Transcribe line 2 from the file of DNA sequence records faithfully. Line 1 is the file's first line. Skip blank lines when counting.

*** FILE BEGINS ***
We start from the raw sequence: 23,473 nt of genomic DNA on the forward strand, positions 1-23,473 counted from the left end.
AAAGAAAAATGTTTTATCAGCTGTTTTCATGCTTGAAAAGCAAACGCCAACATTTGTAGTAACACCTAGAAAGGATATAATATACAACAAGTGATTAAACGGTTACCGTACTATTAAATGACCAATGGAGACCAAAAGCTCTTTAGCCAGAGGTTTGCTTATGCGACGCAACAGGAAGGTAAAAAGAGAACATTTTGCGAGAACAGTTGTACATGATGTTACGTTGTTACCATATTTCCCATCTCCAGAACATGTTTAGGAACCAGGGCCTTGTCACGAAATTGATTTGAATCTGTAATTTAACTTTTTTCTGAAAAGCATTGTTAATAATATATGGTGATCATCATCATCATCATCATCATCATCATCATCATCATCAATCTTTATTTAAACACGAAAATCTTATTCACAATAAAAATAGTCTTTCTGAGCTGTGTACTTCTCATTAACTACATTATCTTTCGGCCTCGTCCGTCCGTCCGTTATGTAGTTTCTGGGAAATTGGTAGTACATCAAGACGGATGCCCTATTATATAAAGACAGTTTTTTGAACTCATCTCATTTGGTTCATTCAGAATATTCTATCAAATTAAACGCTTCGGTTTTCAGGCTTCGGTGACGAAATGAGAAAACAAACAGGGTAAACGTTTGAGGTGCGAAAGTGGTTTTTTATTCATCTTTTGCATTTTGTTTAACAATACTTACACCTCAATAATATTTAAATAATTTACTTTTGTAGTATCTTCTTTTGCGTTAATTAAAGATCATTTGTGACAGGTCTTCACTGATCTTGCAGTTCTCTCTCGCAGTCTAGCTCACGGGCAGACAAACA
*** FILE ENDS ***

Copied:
AAAGAAAAATGTTTTATCAGCTGTTTTCATGCTTGAAAAGCAAACGCCAACATTTGTAGTAACACCTAGAAAGGATATAATATACAACAAGTGATTAAACGGTTACCGTACTATTAAATGACCAATGGAGACCAAAAGCTCTTTAGCCAGAGGTTTGCTTATGCGACGCAACAGGAAGGTAAAAAGAGAACATTTTGCGAGAACAGTTGTACATGATGTTACGTTGTTACCATATTTCCCATCTCCAGAACATGTTTAGGAACCAGGGCCTTGTCACGAAATTGATTTGAATCTGTAATTTAACTTTTTTCTGAAAAGCATTGTTAATAATATATGGTGATCATCATCATCATCATCATCATCATCATCATCATCATCAATCTTTATTTAAACACGAAAATCTTATTCACAATAAAAATAGTCTTTCTGAGCTGTGTACTTCTCATTAACTACATTATCTTTCGGCCTCGTCCGTCCGTCCGTTATGTAGTTTCTGGGAAATTGGTAGTACATCAAGACGGATGCCCTATTATATAAAGACAGTTTTTTGAACTCATCTCATTTGGTTCATTCAGAATATTCTATCAAATTAAACGCTTCGGTTTTCAGGCTTCGGTGACGAAATGAGAAAACAAACAGGGTAAACGTTTGAGGTGCGAAAGTGGTTTTTTATTCATCTTTTGCATTTTGTTTAACAATACTTACACCTCAATAATATTTAAATAATTTACTTTTGTAGTATCTTCTTTTGCGTTAATTAAAGATCATTTGTGACAGGTCTTCACTGATCTTGCAGTTCTCTCTCGCAGTCTAGCTCACGGGCAGACAAACA